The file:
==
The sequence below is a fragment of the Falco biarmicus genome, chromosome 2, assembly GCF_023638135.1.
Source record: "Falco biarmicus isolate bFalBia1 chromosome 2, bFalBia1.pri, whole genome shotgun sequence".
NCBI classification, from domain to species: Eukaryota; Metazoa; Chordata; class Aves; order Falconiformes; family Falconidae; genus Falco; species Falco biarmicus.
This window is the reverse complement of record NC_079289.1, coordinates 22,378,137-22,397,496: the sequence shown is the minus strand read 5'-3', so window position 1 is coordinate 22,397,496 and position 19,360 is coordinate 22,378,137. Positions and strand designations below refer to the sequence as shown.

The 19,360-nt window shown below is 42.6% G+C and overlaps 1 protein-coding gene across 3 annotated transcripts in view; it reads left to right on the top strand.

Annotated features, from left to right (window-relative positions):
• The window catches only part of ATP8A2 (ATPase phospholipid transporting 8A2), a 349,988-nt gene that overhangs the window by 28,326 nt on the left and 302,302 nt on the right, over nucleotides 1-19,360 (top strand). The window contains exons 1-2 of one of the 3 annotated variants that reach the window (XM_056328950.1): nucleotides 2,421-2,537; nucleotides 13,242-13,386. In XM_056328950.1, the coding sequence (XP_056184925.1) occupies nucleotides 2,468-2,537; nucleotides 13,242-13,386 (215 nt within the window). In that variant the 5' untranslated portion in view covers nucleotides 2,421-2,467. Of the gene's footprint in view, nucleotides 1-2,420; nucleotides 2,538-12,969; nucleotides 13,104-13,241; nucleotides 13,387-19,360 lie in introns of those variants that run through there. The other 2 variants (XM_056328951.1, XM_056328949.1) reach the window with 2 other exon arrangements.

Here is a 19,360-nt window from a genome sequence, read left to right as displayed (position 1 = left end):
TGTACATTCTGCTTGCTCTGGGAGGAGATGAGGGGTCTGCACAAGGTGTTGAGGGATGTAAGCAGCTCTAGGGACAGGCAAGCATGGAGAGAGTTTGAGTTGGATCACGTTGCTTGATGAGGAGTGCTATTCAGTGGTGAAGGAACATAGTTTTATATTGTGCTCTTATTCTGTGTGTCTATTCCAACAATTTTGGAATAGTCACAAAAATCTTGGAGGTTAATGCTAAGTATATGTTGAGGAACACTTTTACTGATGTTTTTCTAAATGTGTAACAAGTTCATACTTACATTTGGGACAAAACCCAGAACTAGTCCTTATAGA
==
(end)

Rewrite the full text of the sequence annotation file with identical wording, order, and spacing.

The sequence below is a fragment of the Falco biarmicus genome, chromosome 2, assembly GCF_023638135.1.
Source record: "Falco biarmicus isolate bFalBia1 chromosome 2, bFalBia1.pri, whole genome shotgun sequence".
NCBI classification, from domain to species: Eukaryota; Metazoa; Chordata; class Aves; order Falconiformes; family Falconidae; genus Falco; species Falco biarmicus.
This window is the reverse complement of record NC_079289.1, coordinates 22,378,137-22,397,496: the sequence shown is the minus strand read 5'-3', so window position 1 is coordinate 22,397,496 and position 19,360 is coordinate 22,378,137. Positions and strand designations below refer to the sequence as shown.

The 19,360-nt window shown below is 42.6% G+C and overlaps 1 protein-coding gene across 3 annotated transcripts in view; it reads left to right on the top strand.

Annotated features, from left to right (window-relative positions):
• The window catches only part of ATP8A2 (ATPase phospholipid transporting 8A2), a 349,988-nt gene that overhangs the window by 28,326 nt on the left and 302,302 nt on the right, over nucleotides 1-19,360 (top strand). The window contains exons 1-2 of one of the 3 annotated variants that reach the window (XM_056328950.1): nucleotides 2,421-2,537; nucleotides 13,242-13,386. In XM_056328950.1, the coding sequence (XP_056184925.1) occupies nucleotides 2,468-2,537; nucleotides 13,242-13,386 (215 nt within the window). In that variant the 5' untranslated portion in view covers nucleotides 2,421-2,467. Of the gene's footprint in view, nucleotides 1-2,420; nucleotides 2,538-12,969; nucleotides 13,104-13,241; nucleotides 13,387-19,360 lie in introns of those variants that run through there. The other 2 variants (XM_056328951.1, XM_056328949.1) reach the window with 2 other exon arrangements.

Here is a 19,360-nt window from a genome sequence, read left to right as displayed (position 1 = left end):
TGTACATTCTGCTTGCTCTGGGAGGAGATGAGGGGTCTGCACAAGGTGTTGAGGGATGTAAGCAGCTCTAGGGACAGGCAAGCATGGAGAGAGTTTGAGTTGGATCACGTTGCTTGATGAGGAGTGCTATTCAGTGGTGAAGGAACATAGTTTTATATTGTGCTCTTATTCTGTGTGTCTATTCCAACAATTTTGGAATAGTCACAAAAATCTTGGAGGTTAATGCTAAGTATATGTTGAGGAACACTTTTACTGATGTTTTTCTAAATGTGTAACAAGTTCATACTTACATTTGGGACAAAACCCAGAACTAGTCCTTATAGA